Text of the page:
“A Secretary of the Interior's signature on these documents indicates the importance of the National Mall to this administration and the Department,” added Tom Strickland, Interior‘s Assistant Secretary for Fish, Wildlife and Parks. “The National Mall will forever remain an international symbol of our country and its values. It is imperative we re-invest in our heritage, symbols and democratic way of life. The projects coming out of the American Recovery and Reinvestment Act have made a good start in the needed reinvestment.”
“The National Park Service takes its role of caring for 393 treasured landscapes and places very seriously,” said Director Jarvis. “We require plans such as the National Mall Plan to make sure all of these places are cared for and prepared for the future. Despite the complicated nature of this planning, with the help of all the government agencies, private organizations and members of the public, I believe we have crafted a plan that will make all Americans proud of the National Mall.”
"The National Mall Plan provides a visionary map for the long-overdue restoration of this historic space," said John E. "Chip" Akridge, III, Chairman of the Trust for the National Mall. "We are excited by the current restoration projects at the WWI Memorial and the Jefferson Memorial, and the upcoming repairs at the Lincoln Memorial reflecting pool. These improvements, combined with the improvements laid out in the National Mall Plan, will do more than restore the National Mall; they will also restore its stature as the best park in the world. We look forward to working with our partners at the National Park Service in raising the necessary funds to implement this plan."
After signing documents to finalize the National Mall Plan, the Secretary, Assistant Secretary and NPS Director joined Akridge and representatives from The Coca-Cola Company, the Proud Partner to the National Park Foundation, to highlight the public/private partnership between the NPS, the Trust for the National Mall and Coca-Cola through the unveiling of recycling bins for placement in various locations on the National Mall.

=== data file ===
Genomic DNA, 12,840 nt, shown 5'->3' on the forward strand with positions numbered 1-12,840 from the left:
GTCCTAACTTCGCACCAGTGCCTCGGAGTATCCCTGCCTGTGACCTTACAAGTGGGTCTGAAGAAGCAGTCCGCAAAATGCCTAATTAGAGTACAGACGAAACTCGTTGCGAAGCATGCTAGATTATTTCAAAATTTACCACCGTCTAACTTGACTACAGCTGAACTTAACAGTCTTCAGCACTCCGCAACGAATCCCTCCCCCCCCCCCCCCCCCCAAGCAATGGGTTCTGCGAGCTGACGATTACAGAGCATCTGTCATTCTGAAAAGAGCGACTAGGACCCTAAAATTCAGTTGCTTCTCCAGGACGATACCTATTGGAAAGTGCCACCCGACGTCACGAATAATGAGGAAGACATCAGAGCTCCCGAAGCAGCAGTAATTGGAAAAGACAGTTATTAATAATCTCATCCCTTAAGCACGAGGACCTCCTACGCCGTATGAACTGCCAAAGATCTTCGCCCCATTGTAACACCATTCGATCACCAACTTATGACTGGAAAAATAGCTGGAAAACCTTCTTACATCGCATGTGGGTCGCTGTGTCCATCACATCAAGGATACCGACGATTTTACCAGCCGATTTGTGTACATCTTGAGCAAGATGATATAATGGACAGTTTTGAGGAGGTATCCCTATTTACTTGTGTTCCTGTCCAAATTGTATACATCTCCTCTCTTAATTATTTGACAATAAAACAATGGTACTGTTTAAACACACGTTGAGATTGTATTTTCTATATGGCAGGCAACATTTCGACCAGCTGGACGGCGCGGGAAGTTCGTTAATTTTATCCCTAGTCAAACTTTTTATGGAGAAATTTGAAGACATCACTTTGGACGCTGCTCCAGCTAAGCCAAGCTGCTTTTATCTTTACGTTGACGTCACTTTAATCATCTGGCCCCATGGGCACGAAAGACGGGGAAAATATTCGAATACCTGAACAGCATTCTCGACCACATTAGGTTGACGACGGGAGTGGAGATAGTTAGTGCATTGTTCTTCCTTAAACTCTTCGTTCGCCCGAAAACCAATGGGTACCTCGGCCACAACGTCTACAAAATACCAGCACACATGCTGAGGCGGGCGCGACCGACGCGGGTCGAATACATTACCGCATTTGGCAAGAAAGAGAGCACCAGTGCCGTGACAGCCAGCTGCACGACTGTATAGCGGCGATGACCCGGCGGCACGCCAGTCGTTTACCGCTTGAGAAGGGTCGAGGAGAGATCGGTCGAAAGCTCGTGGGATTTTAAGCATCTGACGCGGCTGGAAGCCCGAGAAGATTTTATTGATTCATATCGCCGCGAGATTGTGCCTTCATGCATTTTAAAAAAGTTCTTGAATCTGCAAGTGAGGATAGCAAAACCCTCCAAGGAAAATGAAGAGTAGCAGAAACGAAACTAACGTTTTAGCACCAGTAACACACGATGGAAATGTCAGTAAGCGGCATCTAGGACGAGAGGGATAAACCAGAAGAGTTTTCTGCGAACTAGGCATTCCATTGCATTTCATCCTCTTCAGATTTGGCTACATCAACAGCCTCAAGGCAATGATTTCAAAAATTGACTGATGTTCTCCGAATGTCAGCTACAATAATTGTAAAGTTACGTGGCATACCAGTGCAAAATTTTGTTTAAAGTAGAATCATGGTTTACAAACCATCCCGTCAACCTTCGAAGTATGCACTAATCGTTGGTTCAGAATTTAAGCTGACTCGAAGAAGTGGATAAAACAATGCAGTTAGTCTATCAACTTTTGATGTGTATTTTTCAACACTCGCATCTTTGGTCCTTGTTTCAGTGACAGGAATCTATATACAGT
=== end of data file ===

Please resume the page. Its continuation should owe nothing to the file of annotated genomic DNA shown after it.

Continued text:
“At Coca-Cola, caring for our environment is part of our heritage and we are committed to preserving and protecting it. We have supported our Nation's national parks for decades, and with more than 25 million visitors each year to the National Mall, there is no better place to provide a visible reminder of the importance of recycling. It is one of the easiest ways to keep our national treasures pristine,” said Steve Cahillane, President and Chief Executive Officer, Coca-Cola Refreshments.
The National Mall Plan sets out 30 objectives. These objectives relate to such topics as cultural and natural resource protection, public access and circulation, visitor information, education and enjoyment, visitor amenities, health, public safety and security and park operations.
Other key objectives include ensuring the monuments, memorials and their settings are preserved and protected, that the National Mall remains a venue for First Amendment demonstrations and national celebrations, that natural resources, such as water, turf, trees/vegetation and soils are improved to be part of a sustainable urban ecosystem, and to fulfill its symbolic and civic importance so the National Mall remains a model of inclusiveness and universal design for all citizens. All of the objectives are contained in the Final National Mall Plan/Environmental Impact Statement at www.nps.gov/nationalmallplan